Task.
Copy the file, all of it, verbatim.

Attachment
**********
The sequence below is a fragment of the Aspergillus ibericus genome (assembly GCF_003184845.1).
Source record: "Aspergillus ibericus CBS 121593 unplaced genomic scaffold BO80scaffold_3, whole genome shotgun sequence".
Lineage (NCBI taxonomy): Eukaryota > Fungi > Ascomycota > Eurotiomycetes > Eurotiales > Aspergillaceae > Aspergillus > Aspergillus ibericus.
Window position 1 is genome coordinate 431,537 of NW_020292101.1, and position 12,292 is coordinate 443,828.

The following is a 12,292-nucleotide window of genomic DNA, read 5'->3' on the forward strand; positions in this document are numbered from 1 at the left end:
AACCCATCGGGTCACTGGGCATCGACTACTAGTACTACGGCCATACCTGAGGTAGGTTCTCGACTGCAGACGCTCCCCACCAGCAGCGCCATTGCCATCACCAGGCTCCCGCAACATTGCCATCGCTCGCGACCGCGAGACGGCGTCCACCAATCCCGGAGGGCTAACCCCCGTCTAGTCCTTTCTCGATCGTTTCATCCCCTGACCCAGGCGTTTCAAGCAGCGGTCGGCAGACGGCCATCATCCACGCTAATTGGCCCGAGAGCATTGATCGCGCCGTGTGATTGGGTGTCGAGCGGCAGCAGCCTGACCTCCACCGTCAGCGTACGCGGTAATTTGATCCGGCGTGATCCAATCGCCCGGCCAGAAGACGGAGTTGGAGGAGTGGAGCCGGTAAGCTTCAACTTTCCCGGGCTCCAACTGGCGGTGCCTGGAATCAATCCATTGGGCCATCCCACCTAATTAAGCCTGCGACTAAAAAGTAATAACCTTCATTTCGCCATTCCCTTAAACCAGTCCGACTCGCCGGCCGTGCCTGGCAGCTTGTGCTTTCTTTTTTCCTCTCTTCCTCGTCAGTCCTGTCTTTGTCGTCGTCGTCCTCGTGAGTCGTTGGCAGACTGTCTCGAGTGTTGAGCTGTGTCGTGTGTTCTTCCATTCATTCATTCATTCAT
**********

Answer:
The sequence below is a fragment of the Aspergillus ibericus genome (assembly GCF_003184845.1).
Source record: "Aspergillus ibericus CBS 121593 unplaced genomic scaffold BO80scaffold_3, whole genome shotgun sequence".
Lineage (NCBI taxonomy): Eukaryota > Fungi > Ascomycota > Eurotiomycetes > Eurotiales > Aspergillaceae > Aspergillus > Aspergillus ibericus.
Window position 1 is genome coordinate 431,537 of NW_020292101.1, and position 12,292 is coordinate 443,828.

The following is a 12,292-nucleotide window of genomic DNA, read 5'->3' on the forward strand; positions in this document are numbered from 1 at the left end:
AACCCATCGGGTCACTGGGCATCGACTACTAGTACTACGGCCATACCTGAGGTAGGTTCTCGACTGCAGACGCTCCCCACCAGCAGCGCCATTGCCATCACCAGGCTCCCGCAACATTGCCATCGCTCGCGACCGCGAGACGGCGTCCACCAATCCCGGAGGGCTAACCCCCGTCTAGTCCTTTCTCGATCGTTTCATCCCCTGACCCAGGCGTTTCAAGCAGCGGTCGGCAGACGGCCATCATCCACGCTAATTGGCCCGAGAGCATTGATCGCGCCGTGTGATTGGGTGTCGAGCGGCAGCAGCCTGACCTCCACCGTCAGCGTACGCGGTAATTTGATCCGGCGTGATCCAATCGCCCGGCCAGAAGACGGAGTTGGAGGAGTGGAGCCGGTAAGCTTCAACTTTCCCGGGCTCCAACTGGCGGTGCCTGGAATCAATCCATTGGGCCATCCCACCTAATTAAGCCTGCGACTAAAAAGTAATAACCTTCATTTCGCCATTCCCTTAAACCAGTCCGACTCGCCGGCCGTGCCTGGCAGCTTGTGCTTTCTTTTTTCCTCTCTTCCTCGTCAGTCCTGTCTTTGTCGTCGTCGTCCTCGTGAGTCGTTGGCAGACTGTCTCGAGTGTTGAGCTGTGTCGTGTGTTCTTCCATTCATTCATTCATTCAT